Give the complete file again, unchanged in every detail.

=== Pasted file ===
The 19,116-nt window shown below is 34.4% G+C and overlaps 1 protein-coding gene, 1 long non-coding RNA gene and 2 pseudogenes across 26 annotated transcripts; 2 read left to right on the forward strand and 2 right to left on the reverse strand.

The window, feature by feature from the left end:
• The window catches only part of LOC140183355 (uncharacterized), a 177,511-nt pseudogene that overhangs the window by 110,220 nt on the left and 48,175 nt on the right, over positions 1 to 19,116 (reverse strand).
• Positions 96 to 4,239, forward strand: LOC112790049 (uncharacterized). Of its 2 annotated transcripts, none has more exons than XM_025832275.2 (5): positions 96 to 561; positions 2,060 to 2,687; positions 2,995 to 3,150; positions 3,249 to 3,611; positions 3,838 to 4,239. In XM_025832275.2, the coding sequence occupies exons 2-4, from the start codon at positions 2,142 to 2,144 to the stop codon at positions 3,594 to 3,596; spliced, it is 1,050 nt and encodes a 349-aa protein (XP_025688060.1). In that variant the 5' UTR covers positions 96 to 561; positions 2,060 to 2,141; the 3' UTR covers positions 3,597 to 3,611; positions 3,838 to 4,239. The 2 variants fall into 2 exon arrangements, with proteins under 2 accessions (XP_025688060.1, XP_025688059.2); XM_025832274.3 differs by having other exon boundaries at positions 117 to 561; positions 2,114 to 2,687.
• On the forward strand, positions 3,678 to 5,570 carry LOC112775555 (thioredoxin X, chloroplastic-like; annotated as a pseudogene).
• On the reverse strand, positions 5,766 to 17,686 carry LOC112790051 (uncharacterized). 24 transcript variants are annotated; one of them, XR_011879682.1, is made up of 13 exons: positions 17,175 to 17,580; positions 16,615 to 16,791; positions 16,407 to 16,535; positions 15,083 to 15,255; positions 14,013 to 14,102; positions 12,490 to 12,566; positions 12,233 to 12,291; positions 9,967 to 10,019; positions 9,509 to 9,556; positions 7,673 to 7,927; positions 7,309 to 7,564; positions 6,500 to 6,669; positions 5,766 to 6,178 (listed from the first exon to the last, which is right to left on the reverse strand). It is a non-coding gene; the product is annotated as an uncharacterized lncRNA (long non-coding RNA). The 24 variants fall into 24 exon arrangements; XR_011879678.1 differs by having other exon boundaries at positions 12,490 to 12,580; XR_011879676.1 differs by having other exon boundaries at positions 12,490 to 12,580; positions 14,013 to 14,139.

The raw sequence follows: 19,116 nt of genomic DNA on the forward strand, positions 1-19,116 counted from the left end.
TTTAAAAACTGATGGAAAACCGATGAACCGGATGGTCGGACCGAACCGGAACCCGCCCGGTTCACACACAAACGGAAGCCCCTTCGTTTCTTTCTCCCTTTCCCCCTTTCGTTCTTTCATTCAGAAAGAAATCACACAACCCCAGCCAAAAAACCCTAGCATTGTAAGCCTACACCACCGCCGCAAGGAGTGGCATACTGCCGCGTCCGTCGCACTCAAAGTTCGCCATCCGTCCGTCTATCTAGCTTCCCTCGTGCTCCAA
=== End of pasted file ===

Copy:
The 19,116-nt window shown below is 34.4% G+C and overlaps 1 protein-coding gene, 1 long non-coding RNA gene and 2 pseudogenes across 26 annotated transcripts; 2 read left to right on the forward strand and 2 right to left on the reverse strand.

The window, feature by feature from the left end:
• The window catches only part of LOC140183355 (uncharacterized), a 177,511-nt pseudogene that overhangs the window by 110,220 nt on the left and 48,175 nt on the right, over positions 1 to 19,116 (reverse strand).
• Positions 96 to 4,239, forward strand: LOC112790049 (uncharacterized). Of its 2 annotated transcripts, none has more exons than XM_025832275.2 (5): positions 96 to 561; positions 2,060 to 2,687; positions 2,995 to 3,150; positions 3,249 to 3,611; positions 3,838 to 4,239. In XM_025832275.2, the coding sequence occupies exons 2-4, from the start codon at positions 2,142 to 2,144 to the stop codon at positions 3,594 to 3,596; spliced, it is 1,050 nt and encodes a 349-aa protein (XP_025688060.1). In that variant the 5' UTR covers positions 96 to 561; positions 2,060 to 2,141; the 3' UTR covers positions 3,597 to 3,611; positions 3,838 to 4,239. The 2 variants fall into 2 exon arrangements, with proteins under 2 accessions (XP_025688060.1, XP_025688059.2); XM_025832274.3 differs by having other exon boundaries at positions 117 to 561; positions 2,114 to 2,687.
• On the forward strand, positions 3,678 to 5,570 carry LOC112775555 (thioredoxin X, chloroplastic-like; annotated as a pseudogene).
• On the reverse strand, positions 5,766 to 17,686 carry LOC112790051 (uncharacterized). 24 transcript variants are annotated; one of them, XR_011879682.1, is made up of 13 exons: positions 17,175 to 17,580; positions 16,615 to 16,791; positions 16,407 to 16,535; positions 15,083 to 15,255; positions 14,013 to 14,102; positions 12,490 to 12,566; positions 12,233 to 12,291; positions 9,967 to 10,019; positions 9,509 to 9,556; positions 7,673 to 7,927; positions 7,309 to 7,564; positions 6,500 to 6,669; positions 5,766 to 6,178 (listed from the first exon to the last, which is right to left on the reverse strand). It is a non-coding gene; the product is annotated as an uncharacterized lncRNA (long non-coding RNA). The 24 variants fall into 24 exon arrangements; XR_011879678.1 differs by having other exon boundaries at positions 12,490 to 12,580; XR_011879676.1 differs by having other exon boundaries at positions 12,490 to 12,580; positions 14,013 to 14,139.

The raw sequence follows: 19,116 nt of genomic DNA on the forward strand, positions 1-19,116 counted from the left end.
TTTAAAAACTGATGGAAAACCGATGAACCGGATGGTCGGACCGAACCGGAACCCGCCCGGTTCACACACAAACGGAAGCCCCTTCGTTTCTTTCTCCCTTTCCCCCTTTCGTTCTTTCATTCAGAAAGAAATCACACAACCCCAGCCAAAAAACCCTAGCATTGTAAGCCTACACCACCGCCGCAAGGAGTGGCATACTGCCGCGTCCGTCGCACTCAAAGTTCGCCATCCGTCCGTCTATCTAGCTTCCCTCGTGCTCCAA